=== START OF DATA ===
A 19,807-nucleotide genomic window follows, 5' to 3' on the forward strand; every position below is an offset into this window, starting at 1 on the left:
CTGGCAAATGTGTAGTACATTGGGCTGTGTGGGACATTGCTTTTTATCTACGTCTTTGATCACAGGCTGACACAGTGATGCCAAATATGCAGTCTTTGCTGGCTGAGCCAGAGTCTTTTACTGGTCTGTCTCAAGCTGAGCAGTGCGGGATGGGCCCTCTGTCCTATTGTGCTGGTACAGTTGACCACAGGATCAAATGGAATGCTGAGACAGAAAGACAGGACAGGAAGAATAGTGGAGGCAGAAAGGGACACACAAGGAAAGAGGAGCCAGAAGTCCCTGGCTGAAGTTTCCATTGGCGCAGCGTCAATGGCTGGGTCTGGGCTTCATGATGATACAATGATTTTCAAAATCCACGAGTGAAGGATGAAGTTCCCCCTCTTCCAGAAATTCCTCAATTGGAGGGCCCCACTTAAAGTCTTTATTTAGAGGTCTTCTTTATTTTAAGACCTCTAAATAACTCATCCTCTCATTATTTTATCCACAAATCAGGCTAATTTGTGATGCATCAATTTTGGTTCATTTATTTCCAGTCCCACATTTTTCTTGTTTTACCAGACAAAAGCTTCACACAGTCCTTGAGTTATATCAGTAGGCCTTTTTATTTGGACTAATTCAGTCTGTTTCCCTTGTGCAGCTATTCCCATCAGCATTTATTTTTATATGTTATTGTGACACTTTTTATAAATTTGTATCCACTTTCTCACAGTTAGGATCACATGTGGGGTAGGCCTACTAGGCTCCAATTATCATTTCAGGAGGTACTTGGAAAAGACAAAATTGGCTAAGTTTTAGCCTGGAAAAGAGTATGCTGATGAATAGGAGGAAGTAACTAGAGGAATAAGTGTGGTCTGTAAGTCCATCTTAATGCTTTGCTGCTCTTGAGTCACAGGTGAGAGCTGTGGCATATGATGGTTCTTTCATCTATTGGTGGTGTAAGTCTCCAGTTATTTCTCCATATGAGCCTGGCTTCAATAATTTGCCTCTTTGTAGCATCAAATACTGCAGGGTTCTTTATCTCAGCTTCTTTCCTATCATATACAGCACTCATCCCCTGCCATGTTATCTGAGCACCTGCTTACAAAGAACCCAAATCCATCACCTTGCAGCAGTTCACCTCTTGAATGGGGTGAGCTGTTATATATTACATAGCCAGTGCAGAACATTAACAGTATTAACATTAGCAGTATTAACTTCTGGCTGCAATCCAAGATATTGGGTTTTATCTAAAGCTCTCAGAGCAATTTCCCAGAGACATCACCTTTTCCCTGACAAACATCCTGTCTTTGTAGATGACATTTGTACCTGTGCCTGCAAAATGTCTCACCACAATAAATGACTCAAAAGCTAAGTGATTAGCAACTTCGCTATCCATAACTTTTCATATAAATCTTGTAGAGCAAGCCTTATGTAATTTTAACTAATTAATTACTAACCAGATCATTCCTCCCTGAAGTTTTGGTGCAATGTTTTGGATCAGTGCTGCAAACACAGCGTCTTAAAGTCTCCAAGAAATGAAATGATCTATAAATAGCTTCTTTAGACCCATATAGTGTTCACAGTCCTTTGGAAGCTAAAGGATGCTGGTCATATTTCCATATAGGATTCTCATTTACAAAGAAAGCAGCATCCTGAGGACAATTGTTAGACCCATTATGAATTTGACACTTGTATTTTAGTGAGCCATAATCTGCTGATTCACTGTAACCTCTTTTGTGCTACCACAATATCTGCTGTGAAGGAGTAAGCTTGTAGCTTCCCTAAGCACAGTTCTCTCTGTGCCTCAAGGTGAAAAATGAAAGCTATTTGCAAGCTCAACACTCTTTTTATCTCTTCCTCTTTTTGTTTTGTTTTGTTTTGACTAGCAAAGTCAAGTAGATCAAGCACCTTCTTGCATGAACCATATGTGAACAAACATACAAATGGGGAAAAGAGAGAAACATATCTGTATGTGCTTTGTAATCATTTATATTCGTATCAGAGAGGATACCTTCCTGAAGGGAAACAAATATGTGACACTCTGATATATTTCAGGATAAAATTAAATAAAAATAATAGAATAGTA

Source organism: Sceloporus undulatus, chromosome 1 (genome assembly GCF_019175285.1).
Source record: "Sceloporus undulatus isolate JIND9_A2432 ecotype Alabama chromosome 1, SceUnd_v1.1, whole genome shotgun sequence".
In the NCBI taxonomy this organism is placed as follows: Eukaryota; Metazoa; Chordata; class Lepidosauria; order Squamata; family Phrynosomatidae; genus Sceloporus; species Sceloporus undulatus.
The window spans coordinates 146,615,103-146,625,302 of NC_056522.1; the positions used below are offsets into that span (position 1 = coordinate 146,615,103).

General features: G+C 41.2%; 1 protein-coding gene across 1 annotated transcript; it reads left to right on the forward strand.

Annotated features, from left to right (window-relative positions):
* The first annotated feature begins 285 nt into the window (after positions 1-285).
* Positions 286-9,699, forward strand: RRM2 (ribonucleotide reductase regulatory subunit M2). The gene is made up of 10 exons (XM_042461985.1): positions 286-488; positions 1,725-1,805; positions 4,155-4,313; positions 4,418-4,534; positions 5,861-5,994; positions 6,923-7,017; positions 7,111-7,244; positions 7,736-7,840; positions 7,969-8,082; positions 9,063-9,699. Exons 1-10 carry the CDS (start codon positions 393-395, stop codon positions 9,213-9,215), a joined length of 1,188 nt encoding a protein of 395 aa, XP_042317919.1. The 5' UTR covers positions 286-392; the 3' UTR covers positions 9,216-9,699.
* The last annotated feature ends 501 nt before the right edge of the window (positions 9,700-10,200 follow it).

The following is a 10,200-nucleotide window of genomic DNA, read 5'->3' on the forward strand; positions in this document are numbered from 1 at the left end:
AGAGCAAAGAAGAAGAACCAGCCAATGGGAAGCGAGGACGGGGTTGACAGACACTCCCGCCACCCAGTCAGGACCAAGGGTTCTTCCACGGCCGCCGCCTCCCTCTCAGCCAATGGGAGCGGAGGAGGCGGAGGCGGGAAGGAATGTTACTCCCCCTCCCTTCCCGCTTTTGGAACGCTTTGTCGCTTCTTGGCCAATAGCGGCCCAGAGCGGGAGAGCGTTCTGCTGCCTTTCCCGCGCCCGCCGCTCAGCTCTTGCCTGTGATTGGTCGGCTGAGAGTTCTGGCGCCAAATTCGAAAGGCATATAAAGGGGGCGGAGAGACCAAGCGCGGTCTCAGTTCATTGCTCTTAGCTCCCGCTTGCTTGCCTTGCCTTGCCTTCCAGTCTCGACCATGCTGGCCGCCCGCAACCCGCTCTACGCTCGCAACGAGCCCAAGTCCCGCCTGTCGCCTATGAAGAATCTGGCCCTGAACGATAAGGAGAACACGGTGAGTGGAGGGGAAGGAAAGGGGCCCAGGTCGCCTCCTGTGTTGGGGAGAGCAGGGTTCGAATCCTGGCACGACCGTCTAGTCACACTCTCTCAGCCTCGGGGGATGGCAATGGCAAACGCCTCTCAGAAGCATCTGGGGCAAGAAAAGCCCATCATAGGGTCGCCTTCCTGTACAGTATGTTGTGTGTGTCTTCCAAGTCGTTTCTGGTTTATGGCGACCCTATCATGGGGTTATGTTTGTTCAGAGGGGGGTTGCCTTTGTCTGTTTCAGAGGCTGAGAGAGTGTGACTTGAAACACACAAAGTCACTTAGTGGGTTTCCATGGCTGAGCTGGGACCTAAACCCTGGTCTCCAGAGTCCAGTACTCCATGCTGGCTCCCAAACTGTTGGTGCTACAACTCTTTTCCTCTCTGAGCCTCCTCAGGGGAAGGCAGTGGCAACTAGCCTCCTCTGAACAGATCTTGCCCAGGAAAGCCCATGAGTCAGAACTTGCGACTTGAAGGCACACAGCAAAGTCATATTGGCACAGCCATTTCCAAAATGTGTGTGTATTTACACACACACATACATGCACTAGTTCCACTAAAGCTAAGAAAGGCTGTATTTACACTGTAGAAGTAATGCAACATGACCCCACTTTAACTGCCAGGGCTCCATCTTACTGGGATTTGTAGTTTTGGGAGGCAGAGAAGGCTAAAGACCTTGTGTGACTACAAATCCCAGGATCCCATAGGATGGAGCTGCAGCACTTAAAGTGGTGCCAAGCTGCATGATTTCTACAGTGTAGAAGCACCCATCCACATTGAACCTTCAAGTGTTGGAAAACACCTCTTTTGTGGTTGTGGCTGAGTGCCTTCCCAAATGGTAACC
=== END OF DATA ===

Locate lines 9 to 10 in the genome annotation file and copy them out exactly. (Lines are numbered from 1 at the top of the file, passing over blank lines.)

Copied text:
* The first annotated feature begins 285 nt into the window (after positions 1-285).
* Positions 286-9,699, forward strand: RRM2 (ribonucleotide reductase regulatory subunit M2). The gene is made up of 10 exons (XM_042461985.1): positions 286-488; positions 1,725-1,805; positions 4,155-4,313; positions 4,418-4,534; positions 5,861-5,994; positions 6,923-7,017; positions 7,111-7,244; positions 7,736-7,840; positions 7,969-8,082; positions 9,063-9,699. Exons 1-10 carry the CDS (start codon positions 393-395, stop codon positions 9,213-9,215), a joined length of 1,188 nt encoding a protein of 395 aa, XP_042317919.1. The 5' UTR covers positions 286-392; the 3' UTR covers positions 9,216-9,699.